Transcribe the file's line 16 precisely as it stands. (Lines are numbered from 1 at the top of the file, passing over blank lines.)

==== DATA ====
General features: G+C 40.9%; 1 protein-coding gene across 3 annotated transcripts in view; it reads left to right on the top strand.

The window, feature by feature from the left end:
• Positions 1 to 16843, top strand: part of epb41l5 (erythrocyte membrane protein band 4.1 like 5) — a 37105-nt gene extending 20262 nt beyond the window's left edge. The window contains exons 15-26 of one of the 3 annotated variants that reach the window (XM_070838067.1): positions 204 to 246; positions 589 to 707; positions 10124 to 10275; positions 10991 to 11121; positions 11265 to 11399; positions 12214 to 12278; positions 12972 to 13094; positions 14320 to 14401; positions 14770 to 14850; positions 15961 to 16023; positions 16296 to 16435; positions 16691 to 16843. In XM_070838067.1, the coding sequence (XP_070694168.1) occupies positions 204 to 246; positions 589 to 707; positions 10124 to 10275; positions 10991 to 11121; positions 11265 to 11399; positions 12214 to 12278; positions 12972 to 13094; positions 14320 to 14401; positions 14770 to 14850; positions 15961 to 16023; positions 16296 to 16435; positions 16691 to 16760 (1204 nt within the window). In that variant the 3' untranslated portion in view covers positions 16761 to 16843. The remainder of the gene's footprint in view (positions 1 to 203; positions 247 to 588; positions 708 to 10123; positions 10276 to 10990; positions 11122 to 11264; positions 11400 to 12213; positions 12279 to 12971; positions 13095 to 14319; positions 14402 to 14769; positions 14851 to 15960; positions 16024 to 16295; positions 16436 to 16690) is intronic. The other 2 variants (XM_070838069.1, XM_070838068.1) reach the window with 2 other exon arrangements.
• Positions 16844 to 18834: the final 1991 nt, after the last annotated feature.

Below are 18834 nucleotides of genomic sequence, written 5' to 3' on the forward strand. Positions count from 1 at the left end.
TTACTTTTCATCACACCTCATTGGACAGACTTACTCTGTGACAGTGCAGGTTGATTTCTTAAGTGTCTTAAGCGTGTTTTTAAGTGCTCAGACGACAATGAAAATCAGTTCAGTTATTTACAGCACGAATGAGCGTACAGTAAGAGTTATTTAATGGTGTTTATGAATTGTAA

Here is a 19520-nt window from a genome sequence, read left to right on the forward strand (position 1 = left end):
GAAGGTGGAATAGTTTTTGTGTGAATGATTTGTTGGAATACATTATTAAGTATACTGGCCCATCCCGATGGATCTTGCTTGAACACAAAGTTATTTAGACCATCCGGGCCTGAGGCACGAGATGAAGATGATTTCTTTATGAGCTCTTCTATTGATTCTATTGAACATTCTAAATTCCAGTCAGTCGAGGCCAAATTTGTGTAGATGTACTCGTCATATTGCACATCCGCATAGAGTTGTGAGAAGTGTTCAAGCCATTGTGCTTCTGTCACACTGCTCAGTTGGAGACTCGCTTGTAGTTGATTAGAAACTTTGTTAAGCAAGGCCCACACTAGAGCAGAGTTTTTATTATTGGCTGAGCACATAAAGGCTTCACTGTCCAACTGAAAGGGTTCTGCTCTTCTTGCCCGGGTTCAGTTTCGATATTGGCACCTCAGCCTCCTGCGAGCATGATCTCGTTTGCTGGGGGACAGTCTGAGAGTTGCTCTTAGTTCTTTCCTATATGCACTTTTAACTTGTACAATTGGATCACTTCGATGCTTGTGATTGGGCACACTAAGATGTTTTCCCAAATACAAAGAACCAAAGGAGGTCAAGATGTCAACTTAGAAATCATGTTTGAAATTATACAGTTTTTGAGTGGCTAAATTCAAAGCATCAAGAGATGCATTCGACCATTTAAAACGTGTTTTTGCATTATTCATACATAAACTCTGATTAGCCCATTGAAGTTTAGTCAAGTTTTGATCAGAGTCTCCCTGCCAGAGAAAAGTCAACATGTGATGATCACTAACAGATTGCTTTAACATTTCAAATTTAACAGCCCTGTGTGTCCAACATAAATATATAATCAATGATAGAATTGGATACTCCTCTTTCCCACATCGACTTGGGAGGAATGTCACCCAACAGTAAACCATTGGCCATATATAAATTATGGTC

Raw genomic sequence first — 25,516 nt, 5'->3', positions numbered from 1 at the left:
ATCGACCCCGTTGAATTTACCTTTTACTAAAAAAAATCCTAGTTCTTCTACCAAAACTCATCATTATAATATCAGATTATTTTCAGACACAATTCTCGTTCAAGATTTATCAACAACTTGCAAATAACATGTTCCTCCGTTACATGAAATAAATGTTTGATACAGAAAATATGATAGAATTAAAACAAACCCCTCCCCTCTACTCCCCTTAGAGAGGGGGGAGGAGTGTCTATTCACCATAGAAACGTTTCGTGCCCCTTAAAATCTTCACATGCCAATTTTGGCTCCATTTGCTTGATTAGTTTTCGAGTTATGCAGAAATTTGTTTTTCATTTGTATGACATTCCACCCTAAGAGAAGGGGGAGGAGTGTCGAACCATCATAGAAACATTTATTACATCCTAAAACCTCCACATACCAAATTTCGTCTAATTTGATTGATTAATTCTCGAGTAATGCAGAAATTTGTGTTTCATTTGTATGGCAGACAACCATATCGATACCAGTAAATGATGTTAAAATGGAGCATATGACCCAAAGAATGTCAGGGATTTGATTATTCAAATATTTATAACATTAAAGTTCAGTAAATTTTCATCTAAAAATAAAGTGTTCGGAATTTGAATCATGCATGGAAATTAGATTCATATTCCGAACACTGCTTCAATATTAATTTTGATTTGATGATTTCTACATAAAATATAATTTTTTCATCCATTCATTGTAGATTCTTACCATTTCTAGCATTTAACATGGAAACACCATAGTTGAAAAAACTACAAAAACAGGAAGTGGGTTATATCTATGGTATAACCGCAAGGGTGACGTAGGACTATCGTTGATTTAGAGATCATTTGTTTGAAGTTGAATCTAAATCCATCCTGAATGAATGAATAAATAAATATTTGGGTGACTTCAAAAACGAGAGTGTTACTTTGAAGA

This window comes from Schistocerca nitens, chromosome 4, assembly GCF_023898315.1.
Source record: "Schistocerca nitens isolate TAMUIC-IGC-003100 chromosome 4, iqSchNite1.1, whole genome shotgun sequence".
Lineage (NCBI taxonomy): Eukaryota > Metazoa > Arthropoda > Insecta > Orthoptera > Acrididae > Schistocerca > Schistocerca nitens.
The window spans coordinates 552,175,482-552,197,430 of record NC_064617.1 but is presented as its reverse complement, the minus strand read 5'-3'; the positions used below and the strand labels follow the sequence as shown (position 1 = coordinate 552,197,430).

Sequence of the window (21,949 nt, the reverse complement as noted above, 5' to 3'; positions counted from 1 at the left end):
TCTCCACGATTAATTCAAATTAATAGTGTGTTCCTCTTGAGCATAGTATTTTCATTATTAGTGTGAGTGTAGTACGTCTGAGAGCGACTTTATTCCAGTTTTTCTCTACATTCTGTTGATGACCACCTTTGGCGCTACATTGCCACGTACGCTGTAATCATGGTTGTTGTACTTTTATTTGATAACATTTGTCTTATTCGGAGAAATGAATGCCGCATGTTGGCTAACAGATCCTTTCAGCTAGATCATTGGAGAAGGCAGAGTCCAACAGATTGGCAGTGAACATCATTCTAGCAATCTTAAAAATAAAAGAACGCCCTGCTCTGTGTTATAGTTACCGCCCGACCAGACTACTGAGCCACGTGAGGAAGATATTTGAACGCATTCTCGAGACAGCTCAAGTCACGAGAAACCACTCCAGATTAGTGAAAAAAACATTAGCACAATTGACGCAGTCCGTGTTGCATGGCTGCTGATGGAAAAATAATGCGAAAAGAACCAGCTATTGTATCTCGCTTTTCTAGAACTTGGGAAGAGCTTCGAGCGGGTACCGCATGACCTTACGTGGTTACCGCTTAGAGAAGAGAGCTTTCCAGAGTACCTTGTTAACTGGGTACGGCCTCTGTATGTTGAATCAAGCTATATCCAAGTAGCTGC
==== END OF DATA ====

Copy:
TCTCCACGATTAATTCAAATTAATAGTGTGTTCCTCTTGAGCATAGTATTTTCATTATTAGTGTGAGTGTAGTACGTCTGAGAGCGACTTTATTCCAGTTTTTCTCTACATTCTGTTGATGACCACCTTTGGCGCTACATTGCCACGTACGCTGTAATCATGGTTGTTGTACTTTTATTTGATAACATTTGTCTTATTCGGAGAAATGAATGCCGCATGTTGGCTAACAGATCCTTTCAGCTAGATCATTGGAGAAGGCAGAGTCCAACAGATTGGCAGTGAACATCATTCTAGCAATCTTAAAAATAAAAGAACGCCCTGCTCTGTGTTATAGTTACCGCCCGACCAGACTACTGAGCCACGTGAGGAAGATATTTGAACGCATTCTCGAGACAGCTCAAGTCACGAGAAACCACTCCAGATTAGTGAAAAAAACATTAGCACAATTGACGCAGTCCGTGTTGCATGGCTGCTGATGGAAAAATAATGCGAAAAGAACCAGCTATTGTATCTCGCTTTTCTAGAACTTGGGAAGAGCTTCGAGCGGGTACCGCATGACCTTACGTGGTTACCGCTTAGAGAAGAGAGCTTTCCAGAGTACCTTGTTAACTGGGTACGGCCTCTGTATGTTGAATCAAGCTATATCCAAGTAGCTGC